On Saturday, Magistrate Judge Laurel Beeler of the Northern District of California blocked the Trump administration’s order banning WeChat, the popular Chinese-owned messaging, social media, and payment app, from being banned in app stores on Sunday night, citing free speech protections.
As noted in the court order, the August Executive Order and the Department of Commerce’s (DOC) Friday ban means that “consumers in the U.S. cannot download or update the WeChat app, use it to send or receive money, and – because U.S. support for the app by data hosting and content caching will be eliminated – the app, while perhaps technically available to existing U.S. users, likely will be useless to them.” In the lawsuit, U.S.-based WeChat users challenged the legality of the executive order, and in turn, the DOC’s subsequent app store ban; they sought a preliminary injunction claiming that the ban violated the First and Fifth Amendments of the Constitution, the Religious Freedom Restoration Act, the Administrative Procedures Act and was an unlawful exercise of the President and Secretary’s power given under the International Economic Emergency Powers Act.
Magistrate Beeler noted that “WeChat is effectively the only means of communication for many in the community, not only because China bans other apps, but also because Chinese speakers with limited English proficiency have no options other than WeChat.” The magistrate agreed with the plaintiffs, stating that the WeChat users “have shown serious questions going to the merits of the First Amendment claim, the balance of hardships tips in the plaintiffs favor.”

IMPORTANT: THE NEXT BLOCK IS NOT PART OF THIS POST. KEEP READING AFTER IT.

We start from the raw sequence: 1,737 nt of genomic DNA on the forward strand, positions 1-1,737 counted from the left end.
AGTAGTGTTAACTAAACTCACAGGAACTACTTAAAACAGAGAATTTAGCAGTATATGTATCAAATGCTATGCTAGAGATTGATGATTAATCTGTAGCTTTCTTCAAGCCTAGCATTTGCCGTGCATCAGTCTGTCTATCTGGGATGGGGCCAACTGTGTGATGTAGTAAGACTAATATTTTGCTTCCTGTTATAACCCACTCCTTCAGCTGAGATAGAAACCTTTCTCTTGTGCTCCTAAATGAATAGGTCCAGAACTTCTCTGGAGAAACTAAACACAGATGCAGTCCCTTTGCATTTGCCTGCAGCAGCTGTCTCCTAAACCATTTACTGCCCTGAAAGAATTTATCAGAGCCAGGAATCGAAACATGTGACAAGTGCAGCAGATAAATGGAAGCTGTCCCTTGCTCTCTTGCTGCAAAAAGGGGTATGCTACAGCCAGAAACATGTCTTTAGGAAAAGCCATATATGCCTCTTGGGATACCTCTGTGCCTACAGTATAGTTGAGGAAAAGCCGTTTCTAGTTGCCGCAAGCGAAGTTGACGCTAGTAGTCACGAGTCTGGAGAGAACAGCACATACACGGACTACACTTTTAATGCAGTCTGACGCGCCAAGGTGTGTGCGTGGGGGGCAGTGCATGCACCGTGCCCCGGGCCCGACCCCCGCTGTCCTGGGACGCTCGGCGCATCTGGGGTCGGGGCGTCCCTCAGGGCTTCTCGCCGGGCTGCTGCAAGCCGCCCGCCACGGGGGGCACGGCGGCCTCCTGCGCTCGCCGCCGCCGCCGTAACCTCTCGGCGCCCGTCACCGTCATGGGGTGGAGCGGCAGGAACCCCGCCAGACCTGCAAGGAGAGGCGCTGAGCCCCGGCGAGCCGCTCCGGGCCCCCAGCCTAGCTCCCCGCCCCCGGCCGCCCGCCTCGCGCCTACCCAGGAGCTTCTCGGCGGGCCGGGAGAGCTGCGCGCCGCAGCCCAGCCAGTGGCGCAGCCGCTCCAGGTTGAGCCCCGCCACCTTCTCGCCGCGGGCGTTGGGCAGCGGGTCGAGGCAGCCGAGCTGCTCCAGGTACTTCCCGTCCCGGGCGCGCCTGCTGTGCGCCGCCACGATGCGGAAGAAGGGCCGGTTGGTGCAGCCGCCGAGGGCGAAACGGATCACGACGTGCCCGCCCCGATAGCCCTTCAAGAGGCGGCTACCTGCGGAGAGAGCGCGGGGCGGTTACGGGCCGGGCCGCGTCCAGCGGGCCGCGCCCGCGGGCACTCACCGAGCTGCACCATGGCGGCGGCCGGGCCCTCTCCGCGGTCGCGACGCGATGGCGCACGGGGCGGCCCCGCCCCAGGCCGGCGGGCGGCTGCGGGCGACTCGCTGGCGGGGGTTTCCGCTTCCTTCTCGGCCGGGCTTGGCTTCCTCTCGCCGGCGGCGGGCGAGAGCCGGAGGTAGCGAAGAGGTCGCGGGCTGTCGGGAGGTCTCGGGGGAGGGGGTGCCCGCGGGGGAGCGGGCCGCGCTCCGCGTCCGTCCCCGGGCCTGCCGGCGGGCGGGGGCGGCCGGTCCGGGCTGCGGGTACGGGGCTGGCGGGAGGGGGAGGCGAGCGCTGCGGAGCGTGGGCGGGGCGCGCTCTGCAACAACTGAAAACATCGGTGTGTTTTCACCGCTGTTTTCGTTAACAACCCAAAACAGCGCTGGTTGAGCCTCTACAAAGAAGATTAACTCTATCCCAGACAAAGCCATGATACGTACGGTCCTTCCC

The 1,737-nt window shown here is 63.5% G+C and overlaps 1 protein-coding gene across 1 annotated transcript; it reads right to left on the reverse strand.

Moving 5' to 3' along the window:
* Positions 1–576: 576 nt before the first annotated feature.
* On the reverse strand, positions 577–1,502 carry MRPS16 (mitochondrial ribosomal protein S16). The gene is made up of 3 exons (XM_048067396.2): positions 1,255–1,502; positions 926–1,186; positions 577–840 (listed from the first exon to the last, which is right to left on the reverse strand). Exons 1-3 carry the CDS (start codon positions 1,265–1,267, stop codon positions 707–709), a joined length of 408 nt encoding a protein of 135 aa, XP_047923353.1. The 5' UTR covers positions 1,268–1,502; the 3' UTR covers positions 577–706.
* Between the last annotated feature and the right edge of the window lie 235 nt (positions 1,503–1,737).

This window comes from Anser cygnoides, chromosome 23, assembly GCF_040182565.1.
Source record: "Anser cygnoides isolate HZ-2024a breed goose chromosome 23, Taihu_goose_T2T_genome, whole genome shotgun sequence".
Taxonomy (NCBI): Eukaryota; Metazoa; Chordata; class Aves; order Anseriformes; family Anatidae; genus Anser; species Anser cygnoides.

The order blocks the Department of Commerce from forcing U.S. app stores, namely Apple and Google from removing WeChat for downloads by Sunday night and it prohibited the DOC from banning other WeChat transactions that could have hindered the usability of WeChat for users in the United States. If the preliminary injunction was not granted, the Department’s ban would have effectively shut down the app in the U.S. Sunday night.
Reuters reported that the government stated it would challenge the injunction. “‘Prohibiting the identified transactions is necessary to protect the national security of the United States, and the department expects to soon seek relief from this order,'” the Commerce Department said, according to Reuters.
The DOC’s app store ban also applied to TikTok, who struck a partnership deal with Oracle last week to appease the U.S. government’s concerns, which required governmental approval.